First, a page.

Arte y Estilo : The Lowriding Tradition

Lowriding evolved into a full-blown car culture in the years following World War II, when members of the Los Angeles Mexican American community found in lowriding an outlet for self-expression and cultural pride. In the late 1940s enthusiasts began turning cars into works of art. Affectionately nicknamed ranflas, carritos, or carruchas, the car's became highly ornamented symbols of identity, representing both the individual car owner and his or her culture. Many lowriders began to organize car clubs in the 1960s, the same period in which hot rodding and cruising became popular among predominanty Anglo youth.

Lowriders distinguished themselves from hot rodders by driving "low and slow" - "bajito y suavecito" - sometimes dragging the body of their cars so low to the pavement that they created dramatic sprays of sparks. Lowrider customizing began to incorporate creative painted murals with historic and religious themes, featuring figures such as la Virgen de Guadalupe, Aztec warriors, as well as images from pop culture. Lavish additional features -- sound systems , upholstery, glass etching and hydraulics - amplified the lowriding experience. Like other automotive hobbyists, lowriders spend considerable time, money and skill on perfecting their rides.

In the 1960s, cruising on Whittier Boulevard and at other urban locales was an important form of public display for lowriders, but a ban on cruising in the 1970s turned the car show into the key locale for lowriding culture. Whether the cars are found on the street or in the showroom, the lowriding tradition remains a vibrant phenomenon expressing arte y estilo.

in the gallery


  • At the video kiosks, watch "Hopping,""History of Hydraulics," and "Cruising."
  • The murals on the vehicles often tell a story. Can you identify historical or religious symbols in any of the murals? What types of stories are told? How does the name of the car or bike contribute to the story?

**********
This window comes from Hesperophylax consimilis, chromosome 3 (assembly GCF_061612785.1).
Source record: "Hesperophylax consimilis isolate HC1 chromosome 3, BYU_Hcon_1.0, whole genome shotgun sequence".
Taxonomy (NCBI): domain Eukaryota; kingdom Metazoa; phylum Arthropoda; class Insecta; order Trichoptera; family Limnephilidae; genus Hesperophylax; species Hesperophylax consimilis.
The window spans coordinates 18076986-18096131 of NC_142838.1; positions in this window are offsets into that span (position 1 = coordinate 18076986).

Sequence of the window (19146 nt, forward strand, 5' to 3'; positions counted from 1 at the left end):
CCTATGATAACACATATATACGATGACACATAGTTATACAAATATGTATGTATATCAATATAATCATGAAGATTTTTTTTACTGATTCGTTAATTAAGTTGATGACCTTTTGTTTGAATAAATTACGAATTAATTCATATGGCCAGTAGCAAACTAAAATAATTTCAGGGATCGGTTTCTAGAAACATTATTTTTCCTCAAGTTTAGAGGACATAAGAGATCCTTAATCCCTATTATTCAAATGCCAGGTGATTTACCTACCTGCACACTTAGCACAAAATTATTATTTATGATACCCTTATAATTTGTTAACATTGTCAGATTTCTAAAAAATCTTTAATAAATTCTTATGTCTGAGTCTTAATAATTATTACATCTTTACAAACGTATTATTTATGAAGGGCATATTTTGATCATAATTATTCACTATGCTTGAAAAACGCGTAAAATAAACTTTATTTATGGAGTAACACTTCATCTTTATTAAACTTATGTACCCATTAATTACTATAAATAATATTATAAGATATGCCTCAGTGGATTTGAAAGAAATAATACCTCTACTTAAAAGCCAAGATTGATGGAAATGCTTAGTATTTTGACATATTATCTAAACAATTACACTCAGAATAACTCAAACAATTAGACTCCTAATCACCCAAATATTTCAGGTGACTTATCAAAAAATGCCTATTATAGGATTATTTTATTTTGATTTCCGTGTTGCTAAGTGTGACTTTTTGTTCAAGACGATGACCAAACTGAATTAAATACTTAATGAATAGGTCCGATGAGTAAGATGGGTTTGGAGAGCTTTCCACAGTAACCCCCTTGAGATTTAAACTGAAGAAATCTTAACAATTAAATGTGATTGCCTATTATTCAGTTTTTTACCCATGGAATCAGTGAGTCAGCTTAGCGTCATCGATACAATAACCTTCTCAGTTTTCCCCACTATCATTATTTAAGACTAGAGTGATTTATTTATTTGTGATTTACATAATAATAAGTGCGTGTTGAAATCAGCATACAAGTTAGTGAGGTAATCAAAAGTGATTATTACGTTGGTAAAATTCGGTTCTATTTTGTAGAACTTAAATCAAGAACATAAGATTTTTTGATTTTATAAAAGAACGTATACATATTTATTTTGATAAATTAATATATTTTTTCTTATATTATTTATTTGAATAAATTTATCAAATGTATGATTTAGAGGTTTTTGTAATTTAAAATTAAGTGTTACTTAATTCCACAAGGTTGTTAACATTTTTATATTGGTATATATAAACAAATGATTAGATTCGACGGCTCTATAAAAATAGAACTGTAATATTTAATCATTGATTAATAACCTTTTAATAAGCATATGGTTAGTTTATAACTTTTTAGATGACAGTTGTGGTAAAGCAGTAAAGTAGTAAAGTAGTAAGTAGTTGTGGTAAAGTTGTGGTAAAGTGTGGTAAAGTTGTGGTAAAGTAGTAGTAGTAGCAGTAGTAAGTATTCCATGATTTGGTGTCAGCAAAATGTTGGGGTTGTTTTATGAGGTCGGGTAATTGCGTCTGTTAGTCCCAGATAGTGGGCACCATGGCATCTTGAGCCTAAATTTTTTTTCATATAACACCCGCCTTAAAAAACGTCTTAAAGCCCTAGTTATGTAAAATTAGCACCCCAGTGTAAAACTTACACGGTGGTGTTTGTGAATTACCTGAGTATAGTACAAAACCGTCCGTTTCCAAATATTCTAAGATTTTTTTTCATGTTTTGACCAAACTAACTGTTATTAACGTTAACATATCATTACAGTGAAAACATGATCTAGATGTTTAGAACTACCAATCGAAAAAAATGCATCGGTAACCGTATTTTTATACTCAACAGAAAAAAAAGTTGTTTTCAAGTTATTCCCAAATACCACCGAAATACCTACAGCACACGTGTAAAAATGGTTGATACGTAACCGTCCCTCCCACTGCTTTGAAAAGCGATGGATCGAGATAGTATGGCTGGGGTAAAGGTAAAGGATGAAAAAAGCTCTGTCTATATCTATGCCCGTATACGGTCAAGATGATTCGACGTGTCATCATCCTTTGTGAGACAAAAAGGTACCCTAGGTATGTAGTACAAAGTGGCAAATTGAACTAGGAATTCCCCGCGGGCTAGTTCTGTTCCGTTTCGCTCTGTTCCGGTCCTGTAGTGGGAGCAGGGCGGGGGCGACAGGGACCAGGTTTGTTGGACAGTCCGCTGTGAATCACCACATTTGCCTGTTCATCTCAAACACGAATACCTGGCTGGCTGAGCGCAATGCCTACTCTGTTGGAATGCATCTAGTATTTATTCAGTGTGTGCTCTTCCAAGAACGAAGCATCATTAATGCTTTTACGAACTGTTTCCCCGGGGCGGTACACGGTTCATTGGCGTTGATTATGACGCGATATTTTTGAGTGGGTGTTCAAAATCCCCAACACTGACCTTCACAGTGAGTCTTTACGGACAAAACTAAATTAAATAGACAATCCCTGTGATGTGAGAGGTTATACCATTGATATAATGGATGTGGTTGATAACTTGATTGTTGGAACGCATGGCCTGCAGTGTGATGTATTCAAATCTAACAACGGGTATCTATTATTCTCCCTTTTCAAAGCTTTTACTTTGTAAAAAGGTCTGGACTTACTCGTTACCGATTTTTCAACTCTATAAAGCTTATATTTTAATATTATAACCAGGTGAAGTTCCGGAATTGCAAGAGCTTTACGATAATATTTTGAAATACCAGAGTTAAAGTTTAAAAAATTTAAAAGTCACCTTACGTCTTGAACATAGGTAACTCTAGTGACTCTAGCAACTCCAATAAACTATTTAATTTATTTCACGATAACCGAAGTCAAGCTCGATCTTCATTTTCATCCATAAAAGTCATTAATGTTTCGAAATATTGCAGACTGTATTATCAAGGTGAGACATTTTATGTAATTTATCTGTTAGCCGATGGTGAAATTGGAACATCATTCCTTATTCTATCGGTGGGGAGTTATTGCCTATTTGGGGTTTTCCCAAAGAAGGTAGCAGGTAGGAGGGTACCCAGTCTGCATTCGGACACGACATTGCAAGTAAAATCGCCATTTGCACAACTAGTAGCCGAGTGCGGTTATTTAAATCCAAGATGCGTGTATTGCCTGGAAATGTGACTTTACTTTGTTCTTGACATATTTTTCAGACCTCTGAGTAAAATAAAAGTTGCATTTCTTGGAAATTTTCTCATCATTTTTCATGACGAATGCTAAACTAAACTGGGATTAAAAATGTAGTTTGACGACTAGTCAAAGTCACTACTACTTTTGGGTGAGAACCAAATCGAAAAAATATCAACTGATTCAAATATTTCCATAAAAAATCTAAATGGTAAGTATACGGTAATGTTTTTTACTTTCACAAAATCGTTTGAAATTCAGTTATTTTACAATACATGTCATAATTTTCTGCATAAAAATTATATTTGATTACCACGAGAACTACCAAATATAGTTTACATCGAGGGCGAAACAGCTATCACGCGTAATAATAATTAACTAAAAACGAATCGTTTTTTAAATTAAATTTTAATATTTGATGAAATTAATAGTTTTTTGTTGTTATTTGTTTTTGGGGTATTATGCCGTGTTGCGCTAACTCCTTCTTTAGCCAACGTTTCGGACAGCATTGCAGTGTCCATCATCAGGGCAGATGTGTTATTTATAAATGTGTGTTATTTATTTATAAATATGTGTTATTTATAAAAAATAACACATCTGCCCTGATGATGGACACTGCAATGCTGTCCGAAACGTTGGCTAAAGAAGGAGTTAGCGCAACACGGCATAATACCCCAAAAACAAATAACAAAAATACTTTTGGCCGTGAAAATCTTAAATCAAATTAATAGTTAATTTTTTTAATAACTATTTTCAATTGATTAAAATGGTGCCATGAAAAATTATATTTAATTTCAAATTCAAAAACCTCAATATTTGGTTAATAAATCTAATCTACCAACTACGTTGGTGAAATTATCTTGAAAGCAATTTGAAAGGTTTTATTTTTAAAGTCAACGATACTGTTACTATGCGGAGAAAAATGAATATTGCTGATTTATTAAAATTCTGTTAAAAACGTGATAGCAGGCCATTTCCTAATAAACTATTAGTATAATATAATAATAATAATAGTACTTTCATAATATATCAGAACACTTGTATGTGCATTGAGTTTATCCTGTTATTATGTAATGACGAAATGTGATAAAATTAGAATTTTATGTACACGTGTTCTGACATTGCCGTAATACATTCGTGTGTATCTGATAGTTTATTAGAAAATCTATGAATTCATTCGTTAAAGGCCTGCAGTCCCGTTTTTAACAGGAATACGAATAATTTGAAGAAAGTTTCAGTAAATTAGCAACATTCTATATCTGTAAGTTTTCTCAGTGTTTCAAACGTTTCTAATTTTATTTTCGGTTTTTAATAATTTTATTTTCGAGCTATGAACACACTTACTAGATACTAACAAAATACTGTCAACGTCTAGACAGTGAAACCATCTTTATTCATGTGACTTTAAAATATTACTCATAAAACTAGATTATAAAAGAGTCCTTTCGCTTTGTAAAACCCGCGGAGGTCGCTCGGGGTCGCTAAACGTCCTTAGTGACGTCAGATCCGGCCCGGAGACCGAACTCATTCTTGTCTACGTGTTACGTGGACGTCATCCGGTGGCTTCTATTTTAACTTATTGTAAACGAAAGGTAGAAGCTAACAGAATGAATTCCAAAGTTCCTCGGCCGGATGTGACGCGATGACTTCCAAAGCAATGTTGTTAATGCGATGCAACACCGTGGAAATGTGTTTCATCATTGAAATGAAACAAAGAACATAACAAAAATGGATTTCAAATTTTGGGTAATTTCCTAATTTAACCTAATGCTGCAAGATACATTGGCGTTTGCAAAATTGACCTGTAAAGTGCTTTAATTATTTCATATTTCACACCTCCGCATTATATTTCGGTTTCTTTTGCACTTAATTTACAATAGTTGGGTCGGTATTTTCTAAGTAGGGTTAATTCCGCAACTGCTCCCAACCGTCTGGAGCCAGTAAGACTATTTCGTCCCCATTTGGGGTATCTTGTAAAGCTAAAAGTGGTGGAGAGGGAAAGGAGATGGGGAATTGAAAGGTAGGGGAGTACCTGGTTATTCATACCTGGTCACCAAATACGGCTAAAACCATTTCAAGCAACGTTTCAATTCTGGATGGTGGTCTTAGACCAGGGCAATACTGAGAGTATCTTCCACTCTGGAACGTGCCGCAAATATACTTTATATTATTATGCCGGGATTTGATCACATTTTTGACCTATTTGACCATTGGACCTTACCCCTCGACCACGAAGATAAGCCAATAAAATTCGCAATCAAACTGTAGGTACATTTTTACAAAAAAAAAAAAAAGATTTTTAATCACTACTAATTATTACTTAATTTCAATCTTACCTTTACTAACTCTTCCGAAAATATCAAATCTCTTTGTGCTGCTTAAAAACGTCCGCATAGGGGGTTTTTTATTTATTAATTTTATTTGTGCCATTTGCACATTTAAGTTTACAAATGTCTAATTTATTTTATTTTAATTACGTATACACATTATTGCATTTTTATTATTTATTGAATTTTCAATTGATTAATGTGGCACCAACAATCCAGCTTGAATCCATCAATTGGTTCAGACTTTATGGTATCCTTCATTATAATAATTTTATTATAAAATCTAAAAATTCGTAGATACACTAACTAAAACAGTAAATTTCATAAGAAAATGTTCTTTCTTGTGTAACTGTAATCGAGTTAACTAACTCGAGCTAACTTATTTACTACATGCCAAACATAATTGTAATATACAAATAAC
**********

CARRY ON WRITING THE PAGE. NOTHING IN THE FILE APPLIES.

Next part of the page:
• Compare the lowrider cars of the 1950s in this exhibit with the hot rodders of the same era by visiting the Streetscape on the first floor, in front of Jamm's Drive-In Restaurant.

    in the resource area:

  • Watch Low and Slow on the gallery's large screen monitor.
  • Arte y Estilo: The Lowriding Tradition, our exhibition catalogue, can be viewed in the resource area.

    a closer look:

    Each generation brings a unique aesthetic vision to its car customizing. Compare the murals on a pioneering car like "Gypsy Rose" to a more contemporary example, such as "Midnight Illusions." What is the difference?

    Lowriders are diverse group of people. While this exhibtion features the cars of Mexican Americans, African Americans as well as some Asians and Anglos are also active in lowriding. Lowriding is popular in the Southwest and it Texas, and more recently, on the East Coast. Lowriders can even be found in countries like Japan.

    Although the car clubs began as male-oriented fellowships, women have become increasingly visible. For example, filmmaker Monica Delgado talks about her ties to lowriders in the gallery video, Low and Slow.

    The stereotype of street violence has often been attached to lowrider culture, but many lowriders consider the car clubs to be an important alternative to gangs. Car club membership is an incentive to be a responsible and creative community advocate. Family is important is most lowriding clubs, and members of the younger generation grow up customizing bikes and go-carts as a crucial first step in learning the art and skills of self-expression.


    Legendary northern homeland of the Aztec people, refers to the Southwestern United States, which belonged to Mexico until the 1830s.
    A lowered, usually mildly customized '30s or '40s lowrider.
    A paint finish achieved by spraying a base coat of silver. gold, or another color and then applying several coats of contrasting translucent top-coat colors.
    To lower a car roof by removing sections of metal from the windshield posts, door pillars, and rear roof quarters.
    Lowriding block:
    A cube-shaped metal placed between the axle and springs to drop the ride height of the chassis.

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